Salvatore Mancuso, the first senior paramilitary boss to testify under the demobilization accord, said this month that the militias even pressured people into voting for Mr. Uribe in 2002.

Mr. Uribe denied any knowledge of an intimidation campaign on his behalf, and has not been tainted by the scandal.

Others, however, have come forward. One congressman publicly acknowledged that he and 29 other politicians, including two state governors, signed a cooperation agreement with paramilitaries in 2001. Thousands of ranchers, meanwhile, signed a defiant open letter in which they admitted paying the paramilitaries.

That happened before Mr. Uribe was elected, but as the scandal plays out, his government’s policies appear to be enshrining the land grab into law.

A bill that Mr. Uribe’s agriculture minister is championing in Congress would allow someone to gain title to land by proving it has been in his possession for five years. The Colombian Commission of Jurists, a human rights group, said the proposal “maintains, expands and legalizes the control the paramilitaries established in blood and fire over millions of hectares of land.” A hectare is equivalent to nearly 2.5 acres.

Even if the government committed itself to helping peasants regain their land, the challenge is monumental. Paramilitary leaders have hidden plundered parcels of land behind frontmen. Land registrars have been killed and records have disappeared in suspicious fires. The demobilization process has failed to bring the land forfeitures by paramilitaries for which victims had hoped.

Price is a steal

Take the case of Ismael Rodriguez, 51, who has records of his farm’s sale but is unlikely to win it back easily.

The soft-spoken peasant sold his 200-acre farm in Coloso, Sucre state, in 1994 after a visit from gun-toting men in fatigues. The price was 8 million Colombian pesos — worth less than $10,000, about a sixth the value of what the farm’s avocado trees produced annually.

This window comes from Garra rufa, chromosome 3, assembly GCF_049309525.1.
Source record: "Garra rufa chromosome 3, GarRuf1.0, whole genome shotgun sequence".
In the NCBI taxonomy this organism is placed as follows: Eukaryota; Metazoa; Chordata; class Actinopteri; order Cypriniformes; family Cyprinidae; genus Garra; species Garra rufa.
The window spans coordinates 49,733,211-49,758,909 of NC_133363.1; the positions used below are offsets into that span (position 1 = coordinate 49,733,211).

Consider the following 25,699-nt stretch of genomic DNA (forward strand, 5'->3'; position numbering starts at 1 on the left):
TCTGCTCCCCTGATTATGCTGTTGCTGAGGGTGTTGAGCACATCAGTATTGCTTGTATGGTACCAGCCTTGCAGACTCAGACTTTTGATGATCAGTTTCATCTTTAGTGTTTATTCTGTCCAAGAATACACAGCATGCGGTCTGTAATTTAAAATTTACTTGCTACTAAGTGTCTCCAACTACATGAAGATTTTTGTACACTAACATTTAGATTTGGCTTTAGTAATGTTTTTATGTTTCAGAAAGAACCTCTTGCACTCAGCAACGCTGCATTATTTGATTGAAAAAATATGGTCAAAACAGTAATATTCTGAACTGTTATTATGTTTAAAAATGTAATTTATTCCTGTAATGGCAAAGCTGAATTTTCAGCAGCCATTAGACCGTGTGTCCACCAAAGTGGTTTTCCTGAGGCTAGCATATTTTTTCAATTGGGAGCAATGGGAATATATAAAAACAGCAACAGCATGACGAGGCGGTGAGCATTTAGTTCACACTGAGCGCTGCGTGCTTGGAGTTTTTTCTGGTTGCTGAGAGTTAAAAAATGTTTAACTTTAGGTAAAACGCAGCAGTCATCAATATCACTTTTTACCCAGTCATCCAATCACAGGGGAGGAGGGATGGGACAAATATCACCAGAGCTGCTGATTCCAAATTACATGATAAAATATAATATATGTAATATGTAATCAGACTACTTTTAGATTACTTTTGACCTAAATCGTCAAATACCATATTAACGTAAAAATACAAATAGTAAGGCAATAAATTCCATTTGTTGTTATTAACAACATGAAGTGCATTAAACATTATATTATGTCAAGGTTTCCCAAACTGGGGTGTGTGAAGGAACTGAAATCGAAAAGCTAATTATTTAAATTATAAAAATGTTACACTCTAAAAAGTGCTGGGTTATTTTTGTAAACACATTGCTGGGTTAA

A copy of the contract lists the purchaser as Miguel Nule, a former Sucre governor, who has been in exile in Brazil since 2000. In November, the Supreme Court urged that he be investigated for ties to paramilitary figures.

Mr. Rodriguez, whose illiterate mother signed the document with an inked fingerprint, said Mr. Nule approached the family days after the gunmen’s visit “and told us to sell it, but for cheap.”

Mr. Nule’s son Manuel, among Colombia’s richest men, signed the contract on his father’s behalf. He told the Associated Press that he didn’t recall buying a farm there in 1994, adding that he was then a 22-year-old student in Colombia’s capital, Bogota.

“I can tell you that my father didn’t take part in any of this type of activity,” said the younger Mr. Nule. The AP asked to be put in touch with Miguel Nule, but he never called.

Mr. Rodriguez is afraid even to visit his stolen farm. “I’ve heard that people who have recovered their farms in the area have been killed,” he said.

Mass killings

Human-rights groups say paramilitaries have killed about 3,000 people in Sucre, one of the states where Colombia’s political class is most openly tied to the paramilitaries.